Many of the hedge-fund managers at the Delivering Alpha conference are not pleased with Barack Obama's proposal to raise taxes on carried interest. But they're hardly panicking about it either.
"It doesn't really change my tax treatment all that much," one prominent hedge-fund manager told me.
The manager explained that the idea that he pays just 15 percent on his income is "political mythology."
"I talked to my accountants. I have a 44 percent tax rate, all in," he said.
Another well-known hedge-fund manager I spoke with at the conference said that for actively trading funds, carried interest treatment isn't such a big deal.
"It's more of a thing for the private equity guys, for (venture capitalists)," he said.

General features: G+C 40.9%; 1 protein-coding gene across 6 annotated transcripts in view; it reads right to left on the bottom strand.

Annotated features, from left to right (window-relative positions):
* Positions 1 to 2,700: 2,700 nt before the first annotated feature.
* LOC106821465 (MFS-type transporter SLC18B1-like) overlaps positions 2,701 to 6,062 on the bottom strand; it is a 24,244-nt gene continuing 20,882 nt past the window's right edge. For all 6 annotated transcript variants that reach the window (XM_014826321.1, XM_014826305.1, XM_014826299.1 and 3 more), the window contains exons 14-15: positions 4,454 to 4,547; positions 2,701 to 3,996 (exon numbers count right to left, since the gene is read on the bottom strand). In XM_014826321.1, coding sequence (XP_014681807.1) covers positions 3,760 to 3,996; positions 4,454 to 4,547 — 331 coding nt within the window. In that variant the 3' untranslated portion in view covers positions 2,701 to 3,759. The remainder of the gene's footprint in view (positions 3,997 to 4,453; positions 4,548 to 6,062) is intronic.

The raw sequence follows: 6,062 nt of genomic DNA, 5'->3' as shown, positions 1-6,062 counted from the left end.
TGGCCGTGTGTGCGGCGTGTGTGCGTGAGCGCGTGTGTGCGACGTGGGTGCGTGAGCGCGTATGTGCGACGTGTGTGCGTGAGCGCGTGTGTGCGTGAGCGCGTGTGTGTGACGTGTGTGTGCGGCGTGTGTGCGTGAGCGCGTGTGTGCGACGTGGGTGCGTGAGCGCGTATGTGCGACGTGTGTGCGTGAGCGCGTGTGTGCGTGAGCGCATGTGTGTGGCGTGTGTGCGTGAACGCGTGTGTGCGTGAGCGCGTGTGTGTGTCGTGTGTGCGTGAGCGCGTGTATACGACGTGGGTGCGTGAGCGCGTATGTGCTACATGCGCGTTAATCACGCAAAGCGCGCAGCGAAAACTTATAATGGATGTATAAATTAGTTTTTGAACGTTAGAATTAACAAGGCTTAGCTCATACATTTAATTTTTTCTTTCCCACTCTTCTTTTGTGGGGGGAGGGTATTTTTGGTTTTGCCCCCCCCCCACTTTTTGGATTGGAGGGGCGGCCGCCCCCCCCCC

Both managers singled out Warren Buffett as the source of public misunderstanding about carried interest. Buffett wrote on op-ed in The New York Times in August that advocated raising taxes on carried interest.
"Buffett talks about hedge fund managers. But the reason he pays so little in taxes is just because of capital gains in general, not carried interest. If he were to advocate raising capital gains taxes to the level of ordinary income, at least he'd be consistent. But he doesn't want that," one said.
Cliff Asness, the founder and managing principal of AQR Capital Management, said the worst part of the tax plan was the enterprise-value tax. That tax would require owners of investment partnerships that have earned as little as $1 of carried-interest income to pay ordinary income tax, rather than capital-gains rates, when they sell their businesses.
"It raises your taxes after the fact, reaching back and punishing value-creation," Asness said.
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